Conference shenanigans

This is my conference face. Photo Credit: John Mullen

Conferences are an important part of any field, and doubly so for scientific fields. Archaeology is a destructive science. In order to construct interpretations of the past we must dissect our sites and look at the insides to fully understand the stories of the people who lived, worked, and/or died there. When soil is excavated and taken from its original context it can never be put back exactly as it was found. This makes the documentation of sites, sites, features, and artifacts crucial. While we cannot fully reproduce our studies, by forming large data sets we can start to identify trends in certain site types and features that will help us interpret smaller portions of data sets within a larger context. The best way to do this is through attending conferences and sharing our work with colleagues.

In addition to giving and attending papers to broaden your knowledge base, conferences are also good for organizing collaborative projects and building your professional network. Larger national conferences tend to have higher quality scholarship and a much broader attendance base because of their scale, but can be cost prohibitive, less intimate, and less specialized to any particular region. Smaller regional conferences (MAAC, SEAC , CNEHA , etc.) can facilitate a much more concentrated experience and are especially helpful for people just entering the field to get a handle on the industry in their area.

I attended the Mid Atlantic Archaeological Conference (MAAC) last weekend in Ocean City, Maryland. I helped organized a session about work my company did on the Alexandria, Virginia waterfront which we presented on Friday afternoon, after which I attended a paper my department manager gave, followed by another paper about one of the first projects I supervised. Friday night Bill Auchter (@archaeothoughts, @archaeorpg) and I organized a play test for the Dungeons and Dragons outreach tool we have been working on. Saturday, I volunteered at the AITC table in the book room. That afternoon we had archaeologists answer questions on post cards from our Young Archaeologists Club. The lab manager from Thunderbird got second opinions from an expert about a few artifacts from a site I excavated last week. Every year I come, the busier I end up being with different projects and organization with which I am involved.

One of my colleagues, Ed McMullen talking about wharf construction. Photo Credit: Vince Gallacci

With the SAAs coming up around corner, and some discussions on twitter about accessibility have caught my interest. The first thing I want to point out is that the national conferences are for a lot of people, especially those just starting out in their careers and really anyone who doesn’t have a steady fulltime job, cost prohibitive. SHA membership for non-students is around $140 USD, conference registration is another $180 USD, and $25 for abstract submissions, Society for American Archaeology costs ~$165 USD for membership and ~$180 USD for conference registration, plus travel costs, hotels, food, etc. If you’re presenting costs are in the $700-800 USD for the total cost of the conference if you stay for the whole conference and can drive there. There are student discounts for membership, and you can share rooms, and find other ways to cut the costs down, but it is still a major financial commitment.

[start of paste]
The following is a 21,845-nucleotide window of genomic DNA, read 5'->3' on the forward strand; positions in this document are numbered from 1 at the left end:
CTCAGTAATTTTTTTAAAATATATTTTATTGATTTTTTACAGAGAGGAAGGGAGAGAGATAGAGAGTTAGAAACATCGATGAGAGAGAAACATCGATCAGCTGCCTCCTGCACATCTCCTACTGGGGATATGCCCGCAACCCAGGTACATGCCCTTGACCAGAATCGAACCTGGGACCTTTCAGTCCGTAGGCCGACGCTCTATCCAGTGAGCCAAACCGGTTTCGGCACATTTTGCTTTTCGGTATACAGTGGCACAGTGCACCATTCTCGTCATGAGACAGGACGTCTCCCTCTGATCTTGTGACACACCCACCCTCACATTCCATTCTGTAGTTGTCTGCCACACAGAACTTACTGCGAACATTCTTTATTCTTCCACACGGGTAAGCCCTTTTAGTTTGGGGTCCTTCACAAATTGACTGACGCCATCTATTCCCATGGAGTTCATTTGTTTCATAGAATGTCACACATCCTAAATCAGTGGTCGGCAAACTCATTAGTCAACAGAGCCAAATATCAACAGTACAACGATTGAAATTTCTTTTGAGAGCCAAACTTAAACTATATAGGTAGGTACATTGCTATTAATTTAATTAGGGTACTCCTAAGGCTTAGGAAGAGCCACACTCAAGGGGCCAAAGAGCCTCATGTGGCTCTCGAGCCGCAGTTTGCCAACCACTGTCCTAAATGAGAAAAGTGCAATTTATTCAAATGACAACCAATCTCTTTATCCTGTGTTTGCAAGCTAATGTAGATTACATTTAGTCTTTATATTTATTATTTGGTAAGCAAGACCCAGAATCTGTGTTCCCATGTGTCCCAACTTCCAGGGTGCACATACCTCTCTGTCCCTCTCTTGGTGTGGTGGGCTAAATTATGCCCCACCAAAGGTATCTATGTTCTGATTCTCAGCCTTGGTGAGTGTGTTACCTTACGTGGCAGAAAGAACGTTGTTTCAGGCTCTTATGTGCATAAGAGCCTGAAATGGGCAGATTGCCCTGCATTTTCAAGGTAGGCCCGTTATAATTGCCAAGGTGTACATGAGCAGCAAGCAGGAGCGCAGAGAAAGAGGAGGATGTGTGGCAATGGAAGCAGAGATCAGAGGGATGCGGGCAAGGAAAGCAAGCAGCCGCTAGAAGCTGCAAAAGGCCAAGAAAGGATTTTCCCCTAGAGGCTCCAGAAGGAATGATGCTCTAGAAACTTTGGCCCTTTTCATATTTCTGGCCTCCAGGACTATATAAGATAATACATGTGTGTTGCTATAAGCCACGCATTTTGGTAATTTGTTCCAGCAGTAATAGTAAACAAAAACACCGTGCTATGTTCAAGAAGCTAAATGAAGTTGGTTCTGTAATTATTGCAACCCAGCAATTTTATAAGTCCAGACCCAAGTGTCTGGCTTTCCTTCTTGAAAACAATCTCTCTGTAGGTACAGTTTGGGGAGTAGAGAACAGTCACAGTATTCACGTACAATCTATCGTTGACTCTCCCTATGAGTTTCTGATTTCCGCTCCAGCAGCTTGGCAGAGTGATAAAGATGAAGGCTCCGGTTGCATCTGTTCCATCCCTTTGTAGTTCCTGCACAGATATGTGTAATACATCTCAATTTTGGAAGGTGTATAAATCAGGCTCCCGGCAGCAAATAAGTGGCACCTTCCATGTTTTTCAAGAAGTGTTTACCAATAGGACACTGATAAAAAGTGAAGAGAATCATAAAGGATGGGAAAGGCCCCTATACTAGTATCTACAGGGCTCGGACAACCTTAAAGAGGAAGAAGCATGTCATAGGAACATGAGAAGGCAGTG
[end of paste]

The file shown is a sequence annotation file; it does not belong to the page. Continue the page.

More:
Despite these costs the national conferences are crucial to the field and industry of archaeology. They are one of a handful of times during the year that we can share ideas on a national scale and get large collaborative efforts off the ground. At this past SHA conference, I attended a workshop for legislature to create a national database for African American cemeteries. The legislation has since been introduced and is on its way to federal funding. I helped organized and moderated a forum on community archaeology with representation from across the country. The Mid-Atlantic was a bit over represented because that is who was in our network, but the idea has been raised for doing a follow up forum next year and I would like to include a broader representation from across the country. It’s not definitely going to happen right now but, if you or someone you know people who would be interested and able to participate., especially if they are not based in the Mid-Atlantic, please get in contact with me on twitter (@tcuthbertson13) or leave a comment on this post.

Why am I talking to you about this? Whether or not you believe that archeology is a science, you’re still doing research. Research that cannot be replicated. To me doing years and years of research on a subject, site, or artifact and not sharing what you have learned with at least your colleagues is negligent at best. Conferences are an important networking point and help create large data sets which are crucial to observational sciences, like archaeology.

On my way out of the conference. Not super relevant, just thought it was a good picture.

TL:DR Regional conferences are as important as national conferences. National conferences are expensive; we need to try to make them more accessible.

AITC’s 10th Anniversary fundraiser is still going on you can donate here

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